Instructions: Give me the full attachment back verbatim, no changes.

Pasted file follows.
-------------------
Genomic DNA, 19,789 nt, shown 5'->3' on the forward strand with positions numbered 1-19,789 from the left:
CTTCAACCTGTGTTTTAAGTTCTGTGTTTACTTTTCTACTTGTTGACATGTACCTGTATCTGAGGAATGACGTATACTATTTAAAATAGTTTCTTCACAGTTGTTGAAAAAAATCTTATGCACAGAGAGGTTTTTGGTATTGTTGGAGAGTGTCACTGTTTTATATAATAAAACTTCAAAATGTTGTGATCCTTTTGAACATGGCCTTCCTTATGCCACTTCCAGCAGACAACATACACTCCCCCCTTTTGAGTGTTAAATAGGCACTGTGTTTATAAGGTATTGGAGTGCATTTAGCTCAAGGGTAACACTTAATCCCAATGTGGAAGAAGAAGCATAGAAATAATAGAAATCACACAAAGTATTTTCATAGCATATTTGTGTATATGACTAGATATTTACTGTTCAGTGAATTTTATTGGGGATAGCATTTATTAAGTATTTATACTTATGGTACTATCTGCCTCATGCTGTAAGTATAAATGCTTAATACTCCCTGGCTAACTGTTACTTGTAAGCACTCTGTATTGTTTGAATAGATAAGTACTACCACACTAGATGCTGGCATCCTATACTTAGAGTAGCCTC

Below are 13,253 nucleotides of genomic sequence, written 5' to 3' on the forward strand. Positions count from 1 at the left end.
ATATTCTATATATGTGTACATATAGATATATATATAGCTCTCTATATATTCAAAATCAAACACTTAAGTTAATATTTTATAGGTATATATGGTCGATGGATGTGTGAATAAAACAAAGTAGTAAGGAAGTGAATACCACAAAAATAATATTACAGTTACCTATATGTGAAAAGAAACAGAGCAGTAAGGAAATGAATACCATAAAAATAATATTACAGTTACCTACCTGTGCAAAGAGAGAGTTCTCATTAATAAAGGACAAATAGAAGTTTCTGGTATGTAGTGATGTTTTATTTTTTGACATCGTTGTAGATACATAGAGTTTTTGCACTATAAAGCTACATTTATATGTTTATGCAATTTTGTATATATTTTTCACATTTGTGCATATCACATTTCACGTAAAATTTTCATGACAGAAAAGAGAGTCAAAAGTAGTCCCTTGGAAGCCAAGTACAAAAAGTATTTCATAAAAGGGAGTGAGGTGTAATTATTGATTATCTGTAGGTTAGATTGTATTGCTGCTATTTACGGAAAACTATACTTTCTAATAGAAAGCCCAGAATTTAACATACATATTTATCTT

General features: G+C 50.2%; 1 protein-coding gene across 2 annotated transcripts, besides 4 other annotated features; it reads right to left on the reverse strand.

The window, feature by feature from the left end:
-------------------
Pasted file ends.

Genomic DNA, 19,789 nt, shown 5'->3' on the forward strand with positions numbered 1-19,789 from the left:
CTTCAACCTGTGTTTTAAGTTCTGTGTTTACTTTTCTACTTGTTGACATGTACCTGTATCTGAGGAATGACGTATACTATTTAAAATAGTTTCTTCACAGTTGTTGAAAAAAATCTTATGCACAGAGAGGTTTTTGGTATTGTTGGAGAGTGTCACTGTTTTATATAATAAAACTTCAAAATGTTGTGATCCTTTTGAACATGGCCTTCCTTATGCCACTTCCAGCAGACAACATACACTCCCCCCTTTTGAGTGTTAAATAGGCACTGTGTTTATAAGGTATTGGAGTGCATTTAGCTCAAGGGTAACACTTAATCCCAATGTGGAAGAAGAAGCATAGAAATAATAGAAATCACACAAAGTATTTTCATAGCATATTTGTGTATATGACTAGATATTTACTGTTCAGTGAATTTTATTGGGGATAGCATTTATTAAGTATTTATACTTATGGTACTATCTGCCTCATGCTGTAAGTATAAATGCTTAATACTCCCTGGCTAACTGTTACTTGTAAGCACTCTGTATTGTTTGAATAGATAAGTACTACCACACTAGATGCTGGCATCCTATACTTAGAGTAGCCTC

Below are 13,253 nucleotides of genomic sequence, written 5' to 3' on the forward strand. Positions count from 1 at the left end.
ATATTCTATATATGTGTACATATAGATATATATATAGCTCTCTATATATTCAAAATCAAACACTTAAGTTAATATTTTATAGGTATATATGGTCGATGGATGTGTGAATAAAACAAAGTAGTAAGGAAGTGAATACCACAAAAATAATATTACAGTTACCTATATGTGAAAAGAAACAGAGCAGTAAGGAAATGAATACCATAAAAATAATATTACAGTTACCTACCTGTGCAAAGAGAGAGTTCTCATTAATAAAGGACAAATAGAAGTTTCTGGTATGTAGTGATGTTTTATTTTTTGACATCGTTGTAGATACATAGAGTTTTTGCACTATAAAGCTACATTTATATGTTTATGCAATTTTGTATATATTTTTCACATTTGTGCATATCACATTTCACGTAAAATTTTCATGACAGAAAAGAGAGTCAAAAGTAGTCCCTTGGAAGCCAAGTACAAAAAGTATTTCATAAAAGGGAGTGAGGTGTAATTATTGATTATCTGTAGGTTAGATTGTATTGCTGCTATTTACGGAAAACTATACTTTCTAATAGAAAGCCCAGAATTTAACATACATATTTATCTT

General features: G+C 50.2%; 1 protein-coding gene across 2 annotated transcripts, besides 4 other annotated features; it reads right to left on the reverse strand.

The window, feature by feature from the left end: